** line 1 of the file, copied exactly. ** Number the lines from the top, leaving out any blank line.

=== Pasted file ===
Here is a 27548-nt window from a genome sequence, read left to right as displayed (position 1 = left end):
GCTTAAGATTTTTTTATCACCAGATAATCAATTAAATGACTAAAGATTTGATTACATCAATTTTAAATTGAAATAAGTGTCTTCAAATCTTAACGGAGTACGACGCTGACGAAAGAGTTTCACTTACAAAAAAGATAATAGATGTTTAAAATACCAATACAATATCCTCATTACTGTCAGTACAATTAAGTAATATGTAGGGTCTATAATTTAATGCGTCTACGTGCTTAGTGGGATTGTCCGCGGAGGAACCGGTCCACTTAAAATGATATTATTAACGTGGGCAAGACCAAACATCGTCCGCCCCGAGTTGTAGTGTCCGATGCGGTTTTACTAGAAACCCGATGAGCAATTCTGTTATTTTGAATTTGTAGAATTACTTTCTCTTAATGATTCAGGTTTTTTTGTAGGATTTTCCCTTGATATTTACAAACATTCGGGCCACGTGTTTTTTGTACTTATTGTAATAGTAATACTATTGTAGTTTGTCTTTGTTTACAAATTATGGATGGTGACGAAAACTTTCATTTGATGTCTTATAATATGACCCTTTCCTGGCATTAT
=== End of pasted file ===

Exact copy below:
Here is a 27548-nt window from a genome sequence, read left to right as displayed (position 1 = left end):